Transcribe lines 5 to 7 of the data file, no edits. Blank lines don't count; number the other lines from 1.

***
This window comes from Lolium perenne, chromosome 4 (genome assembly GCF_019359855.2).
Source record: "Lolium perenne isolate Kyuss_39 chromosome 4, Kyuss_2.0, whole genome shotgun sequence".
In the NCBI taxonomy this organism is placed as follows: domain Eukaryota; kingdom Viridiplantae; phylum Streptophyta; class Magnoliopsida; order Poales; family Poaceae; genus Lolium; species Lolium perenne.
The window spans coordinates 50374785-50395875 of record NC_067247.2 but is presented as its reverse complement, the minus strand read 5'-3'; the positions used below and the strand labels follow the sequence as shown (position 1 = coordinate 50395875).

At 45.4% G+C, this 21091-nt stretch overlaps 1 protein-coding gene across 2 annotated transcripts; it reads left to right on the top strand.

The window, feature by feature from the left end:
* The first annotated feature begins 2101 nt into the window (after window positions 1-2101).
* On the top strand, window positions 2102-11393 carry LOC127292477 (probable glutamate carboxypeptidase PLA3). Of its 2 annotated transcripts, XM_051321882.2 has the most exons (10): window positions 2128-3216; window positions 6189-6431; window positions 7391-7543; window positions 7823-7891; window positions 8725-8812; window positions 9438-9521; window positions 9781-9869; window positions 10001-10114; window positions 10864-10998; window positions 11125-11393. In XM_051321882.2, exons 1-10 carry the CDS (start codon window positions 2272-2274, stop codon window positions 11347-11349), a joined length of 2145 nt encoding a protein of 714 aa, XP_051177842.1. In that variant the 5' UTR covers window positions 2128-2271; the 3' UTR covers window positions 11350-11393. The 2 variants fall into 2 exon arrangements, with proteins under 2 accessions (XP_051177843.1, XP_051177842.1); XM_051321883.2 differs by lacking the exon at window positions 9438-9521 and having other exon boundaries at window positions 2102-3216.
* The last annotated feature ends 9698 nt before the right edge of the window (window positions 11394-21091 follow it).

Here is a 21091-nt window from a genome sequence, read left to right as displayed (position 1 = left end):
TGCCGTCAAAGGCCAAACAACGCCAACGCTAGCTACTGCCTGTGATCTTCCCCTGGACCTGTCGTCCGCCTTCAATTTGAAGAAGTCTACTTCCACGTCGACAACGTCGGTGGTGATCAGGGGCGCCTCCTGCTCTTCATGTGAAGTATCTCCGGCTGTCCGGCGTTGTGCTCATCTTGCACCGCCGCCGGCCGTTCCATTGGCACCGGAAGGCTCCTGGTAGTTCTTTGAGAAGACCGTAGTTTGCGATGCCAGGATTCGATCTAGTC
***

At 45.4% G+C, this 21091-nt stretch overlaps 1 protein-coding gene across 2 annotated transcripts; it reads left to right on the top strand.

The window, feature by feature from the left end:
* The first annotated feature begins 2101 nt into the window (after window positions 1-2101).